Middachten Castle Gardens
Now we are off across the pond to a castle called Middachten Castle in De Steeg, Netherlands, which we visited during the month of July. This castle is still lived in and run by the Countess Ortenburg-Bentinck and Count zu Ortenburg, although they also run a bed and breakfast with rooms you can rent. In general, the castle is only open on Sundays to the public in July and August, so we could only see the gardens on the day we were there.
The gardens of Middachten Castle are styled in the baroque manner of the 18th century. There is a beautiful rose garden and many perennial borders, but I was really excited to see the herb garden. You enter the herb garden from the orangery, an enclosure that is used to house tropical plants placed in the gardens to add visual interest and stay protected during cold weather. You won’t believe what one of those plants in the containers was. Lemon verbena! It was a beautiful herb garden set up in the style of a kitchen garden. On their website you will find their garden schedule, which features their tour of the herb garden on August 12, 2012 in the afternoon. Middachten Castle is well worth a visit if you live in the area or are planning a visit to the Netherlands in the near future.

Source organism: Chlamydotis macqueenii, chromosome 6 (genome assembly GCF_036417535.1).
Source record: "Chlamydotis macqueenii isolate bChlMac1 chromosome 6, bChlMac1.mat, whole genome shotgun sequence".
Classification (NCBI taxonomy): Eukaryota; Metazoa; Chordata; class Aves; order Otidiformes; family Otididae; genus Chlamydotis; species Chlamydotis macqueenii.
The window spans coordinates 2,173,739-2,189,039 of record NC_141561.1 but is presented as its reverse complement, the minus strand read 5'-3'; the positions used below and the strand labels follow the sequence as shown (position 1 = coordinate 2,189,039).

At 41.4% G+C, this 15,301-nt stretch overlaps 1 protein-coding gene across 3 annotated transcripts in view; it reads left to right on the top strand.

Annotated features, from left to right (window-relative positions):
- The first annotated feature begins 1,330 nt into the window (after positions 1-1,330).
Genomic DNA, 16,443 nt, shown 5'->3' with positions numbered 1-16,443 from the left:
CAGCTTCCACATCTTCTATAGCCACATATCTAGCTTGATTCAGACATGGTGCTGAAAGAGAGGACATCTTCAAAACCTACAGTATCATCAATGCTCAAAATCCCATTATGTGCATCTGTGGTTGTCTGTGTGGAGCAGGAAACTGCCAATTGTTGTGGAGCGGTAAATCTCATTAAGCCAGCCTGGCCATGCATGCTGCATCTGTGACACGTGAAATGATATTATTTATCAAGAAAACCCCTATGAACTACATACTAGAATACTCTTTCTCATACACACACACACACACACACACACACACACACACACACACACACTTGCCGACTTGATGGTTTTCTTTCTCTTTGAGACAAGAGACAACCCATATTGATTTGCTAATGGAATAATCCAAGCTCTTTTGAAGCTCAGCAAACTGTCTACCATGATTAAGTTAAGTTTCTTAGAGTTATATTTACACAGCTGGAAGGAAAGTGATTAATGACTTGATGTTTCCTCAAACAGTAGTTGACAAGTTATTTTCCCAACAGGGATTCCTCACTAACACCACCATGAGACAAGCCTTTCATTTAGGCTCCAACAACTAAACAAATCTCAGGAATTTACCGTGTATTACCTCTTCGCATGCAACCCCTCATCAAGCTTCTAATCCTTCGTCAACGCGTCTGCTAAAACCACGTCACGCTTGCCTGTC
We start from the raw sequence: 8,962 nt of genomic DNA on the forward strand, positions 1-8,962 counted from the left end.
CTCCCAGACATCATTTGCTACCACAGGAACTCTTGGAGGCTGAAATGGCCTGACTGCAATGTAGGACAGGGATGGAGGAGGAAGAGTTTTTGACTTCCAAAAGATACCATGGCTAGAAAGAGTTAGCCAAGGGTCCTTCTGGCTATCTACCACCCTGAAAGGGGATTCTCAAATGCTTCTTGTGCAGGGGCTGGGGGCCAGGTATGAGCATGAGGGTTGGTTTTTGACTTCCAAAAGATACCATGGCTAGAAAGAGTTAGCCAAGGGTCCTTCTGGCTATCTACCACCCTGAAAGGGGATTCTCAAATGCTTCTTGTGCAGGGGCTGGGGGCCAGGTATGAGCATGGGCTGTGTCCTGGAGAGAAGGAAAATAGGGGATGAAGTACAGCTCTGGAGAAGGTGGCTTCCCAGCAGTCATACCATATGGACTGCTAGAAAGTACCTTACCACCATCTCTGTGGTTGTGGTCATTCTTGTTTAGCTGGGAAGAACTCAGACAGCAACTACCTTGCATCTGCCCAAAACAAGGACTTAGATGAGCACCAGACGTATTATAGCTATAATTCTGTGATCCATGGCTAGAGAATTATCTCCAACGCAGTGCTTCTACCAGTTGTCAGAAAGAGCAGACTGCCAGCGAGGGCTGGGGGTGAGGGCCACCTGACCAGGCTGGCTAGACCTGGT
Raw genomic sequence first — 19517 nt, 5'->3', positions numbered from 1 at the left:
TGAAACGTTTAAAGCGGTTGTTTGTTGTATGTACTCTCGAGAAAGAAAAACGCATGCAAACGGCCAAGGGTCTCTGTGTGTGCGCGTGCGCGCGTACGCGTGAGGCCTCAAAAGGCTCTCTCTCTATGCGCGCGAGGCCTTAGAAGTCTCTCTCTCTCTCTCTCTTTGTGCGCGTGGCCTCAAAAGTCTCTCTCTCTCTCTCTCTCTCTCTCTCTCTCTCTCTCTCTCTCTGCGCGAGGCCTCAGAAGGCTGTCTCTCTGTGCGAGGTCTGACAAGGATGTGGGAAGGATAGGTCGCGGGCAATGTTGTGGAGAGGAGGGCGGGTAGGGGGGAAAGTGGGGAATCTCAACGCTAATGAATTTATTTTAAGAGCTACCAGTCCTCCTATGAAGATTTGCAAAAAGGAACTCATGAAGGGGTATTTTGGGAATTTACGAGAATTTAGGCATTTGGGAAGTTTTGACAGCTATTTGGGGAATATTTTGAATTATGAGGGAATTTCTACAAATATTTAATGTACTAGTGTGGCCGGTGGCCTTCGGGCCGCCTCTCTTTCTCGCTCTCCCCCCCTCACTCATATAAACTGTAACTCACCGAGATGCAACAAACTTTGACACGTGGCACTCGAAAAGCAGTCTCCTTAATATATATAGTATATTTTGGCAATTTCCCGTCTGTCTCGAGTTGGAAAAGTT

Lavender Fields in Provence
On my next visit, I checked off an item from my herbal bucket list: the lavender fields of Provence. During my visit in July I found that both Lavandula angustifolia and L. x intermedia could be found in the lavender fields near Sault, France. I also learned that lavender thrives in very dry and rocky soil. No wonder it doesn’t always do well in our clay soils in southwestern Pennsylvania! The fragrance of lavender is a real stress reliever, and the smell was everywhere we went in Provence.
We also made a trip to Château Val-Joanis in Pertuis, France to see their amazing kitchen garden. There is a sign at the entrance that says jardin remarquable: a remarkable garden!
Pictured is just a small section of the garden showing lavender blooming and Italian cypress trees. They also had fruit trees, vegetables, ornamental plants and herbs with a touch of whimsy in the style of a French potager.